my upstairs neighbour
“I’m so glad to have you around,” she says, just as I start to tell her I’m leaving again. “You spend more time away than at home,” she says accusingly, but still brings in my mail, lovingly sorting it into neat piles of ads, circulars and bills. Each time I return she climbs the stairs more slowly, softly, pausing to tell me how adorable my daughter is and how frightened she is to see her climb so high. She can’t eat, weighs just 39 kilos now, she says, the thinness of her voice slipping away. Each morning she asks me “Did I keep you awake last night?” Each morning I smile a no, not at all, I slept like a log. How unfair that her coughs torment her, alone.
10 thoughts on “my upstairs neighbour”
jill/txt » lonely
[…] ys with her dad and my sweetheart’s on a plane and won’t be here for weeks. My neighbour died last night, cracking jokes, her sister told me, and minutes after she died her family w […]
Can I ask you: how do you imagine my neighbour, reading that? I wonder whether I managed to convey an image of her at all. Perhaps it doesn’t matter.
I imagine she looks like my great-grandmother did, more wrinkles than skin and as thin as a bird, stern in her generosity like she knows exactly what things are worth in a longview way we don’t. Moving slowly but coiled like a spring with vast reserves of invisible strength.
I’ve lost track of where my great-grandmother ends and your neighbor begins. Which is perhaps a value of storytelling.
Oh yes. Thank you.
Perhaps she once had brown hair. Her back is bent, she wears (blue?)skirts and knitted sweathers, and “fotform” shoes with brown nylon stockings. Her hands are wrinkled, and her chin is soft and pink.
Strange, when I first read the entry, I didn’t imagine and elderly person. I had in mind some person in mid-life with some sort of chronic illness. What put me in mind of this was the cough mention which was for me like a sign of the story to be continued almost as if there was another episode coming where the neighbour confides about their health status.
Well, not so strange we do project different life experiences onto the narrative possibilities that we read hence the question posed by Jill.
I was wondering about just that – I didn’t actually write that my neighbour is old, and I was wondering whether you could tell anyway. I wonder what, exactly, made Steve and Elin see her as old and Fran?ßois not?
She’s in her seventies, and until recently seemed the sort of woman who would have every illness known to mankind without her wiry body giving up.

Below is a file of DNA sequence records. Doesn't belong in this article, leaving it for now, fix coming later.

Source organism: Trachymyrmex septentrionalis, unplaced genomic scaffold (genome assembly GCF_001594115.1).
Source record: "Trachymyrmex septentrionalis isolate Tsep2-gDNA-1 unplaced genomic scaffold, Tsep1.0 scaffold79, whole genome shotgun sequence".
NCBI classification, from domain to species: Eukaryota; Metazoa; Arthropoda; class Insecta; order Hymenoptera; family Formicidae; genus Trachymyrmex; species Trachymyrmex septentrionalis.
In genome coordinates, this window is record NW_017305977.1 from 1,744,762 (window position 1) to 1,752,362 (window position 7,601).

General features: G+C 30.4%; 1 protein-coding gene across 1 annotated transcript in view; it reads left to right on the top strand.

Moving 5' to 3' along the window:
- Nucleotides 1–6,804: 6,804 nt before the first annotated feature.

From the offhand “weighs just 39 kilos now,” I deduced she was dying, and then assumed (rather blithely) that she was old. The pic supported the assumption, inasmuch as it seems to draw on certain “afterlife” conventions — the stairway (to heaven), the bright light at the end.
I missed her today. She wasn’t in the playground watching children play, and she didn’t open her door as I walked up past her flat to the attic to fetch my suitcase. She didn’t answer the doorbell, so I walked over to her sister’s house and she told me that my neighbour’s been in hospital since yesterday. She has an oxygen mask strapped to her face in one of the wards for lung patients.
I’m leaving tomorrow so sent her internet flowers but a computer-conveyed card, while better than nothing, doesn’t feel like much.
I hope she’s here when I get home.
“I’m so glad to have you around” –> lots of time on her hands, she is tied to a place
“she says accusingly” –> in this context, it makes sense that an older person will scold you for not being home (it is the attitude of the elderly that you should spend time at home but today society has changed), younger people will be more interested in where you are going
“lovingly sorting it into” –> time on her hands once again, neat, orderly, elderly people often are, because they DO have the time
“climbs the stairs more slowly, softly” – ->bodily decline, over time, in this context, “softly” suggest that it is a natural development, not illness
“tell me how adorable my daughter is” –> Elderly people are often interested in the young, while others are more practical about children and are more likely to comment on the level of noise they make etc etc
“how frigthened she is to see her climb so high” –> isn’t this the typical thing you hear from your grandparents? Your parents/uncles/aunts etc might command you to get down from the tree, but seldom be very frightened because their bodies are less fragile (her body IS fragile and she can’t run to help)
“can’t eat – thinnes of her voice slipping away” –> could be that she is sick, but in this context “slipping” makes it seem like it is has happened gradually over time, because of age
“Did I keep you awake” –> elderly people are often not sleeping well, or very steady, so they are more likely to listen to sounds or be woken up by sounds. They assume you do, too
“tourment her, alone” –> alone, because she has reached a point in her life where there aren’t many left and those who are are not able to get around much, just like her, perhaps she had a husband, who passed away sometime ago
—that’s it:-) I hope she will be better. But it sounds like she is very tired and lonely.